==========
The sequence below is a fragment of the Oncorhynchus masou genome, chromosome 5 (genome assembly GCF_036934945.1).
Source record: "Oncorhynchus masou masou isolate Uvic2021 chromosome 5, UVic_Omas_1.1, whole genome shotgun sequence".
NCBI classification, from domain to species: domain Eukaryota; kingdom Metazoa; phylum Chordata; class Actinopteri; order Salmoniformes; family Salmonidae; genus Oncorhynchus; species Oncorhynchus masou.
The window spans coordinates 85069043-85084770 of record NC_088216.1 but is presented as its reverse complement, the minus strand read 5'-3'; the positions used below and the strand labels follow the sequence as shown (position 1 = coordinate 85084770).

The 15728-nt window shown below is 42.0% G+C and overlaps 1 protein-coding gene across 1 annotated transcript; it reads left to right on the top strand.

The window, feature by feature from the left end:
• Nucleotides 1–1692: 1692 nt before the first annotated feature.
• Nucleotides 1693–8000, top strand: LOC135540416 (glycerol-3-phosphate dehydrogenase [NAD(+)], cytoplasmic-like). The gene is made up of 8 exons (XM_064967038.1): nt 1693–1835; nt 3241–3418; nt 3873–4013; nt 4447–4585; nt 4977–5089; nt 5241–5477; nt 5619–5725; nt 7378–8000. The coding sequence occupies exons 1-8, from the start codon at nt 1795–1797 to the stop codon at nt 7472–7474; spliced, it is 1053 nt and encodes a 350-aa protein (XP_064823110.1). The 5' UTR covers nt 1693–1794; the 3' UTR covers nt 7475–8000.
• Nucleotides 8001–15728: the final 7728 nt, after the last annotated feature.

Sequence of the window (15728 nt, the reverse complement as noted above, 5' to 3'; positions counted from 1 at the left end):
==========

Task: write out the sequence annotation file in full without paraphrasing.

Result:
The sequence below is a fragment of the Oncorhynchus masou genome, chromosome 5 (genome assembly GCF_036934945.1).
Source record: "Oncorhynchus masou masou isolate Uvic2021 chromosome 5, UVic_Omas_1.1, whole genome shotgun sequence".
NCBI classification, from domain to species: domain Eukaryota; kingdom Metazoa; phylum Chordata; class Actinopteri; order Salmoniformes; family Salmonidae; genus Oncorhynchus; species Oncorhynchus masou.
The window spans coordinates 85069043-85084770 of record NC_088216.1 but is presented as its reverse complement, the minus strand read 5'-3'; the positions used below and the strand labels follow the sequence as shown (position 1 = coordinate 85084770).

The 15728-nt window shown below is 42.0% G+C and overlaps 1 protein-coding gene across 1 annotated transcript; it reads left to right on the top strand.

The window, feature by feature from the left end:
• Nucleotides 1–1692: 1692 nt before the first annotated feature.
• Nucleotides 1693–8000, top strand: LOC135540416 (glycerol-3-phosphate dehydrogenase [NAD(+)], cytoplasmic-like). The gene is made up of 8 exons (XM_064967038.1): nt 1693–1835; nt 3241–3418; nt 3873–4013; nt 4447–4585; nt 4977–5089; nt 5241–5477; nt 5619–5725; nt 7378–8000. The coding sequence occupies exons 1-8, from the start codon at nt 1795–1797 to the stop codon at nt 7472–7474; spliced, it is 1053 nt and encodes a 350-aa protein (XP_064823110.1). The 5' UTR covers nt 1693–1794; the 3' UTR covers nt 7475–8000.
• Nucleotides 8001–15728: the final 7728 nt, after the last annotated feature.

Sequence of the window (15728 nt, the reverse complement as noted above, 5' to 3'; positions counted from 1 at the left end):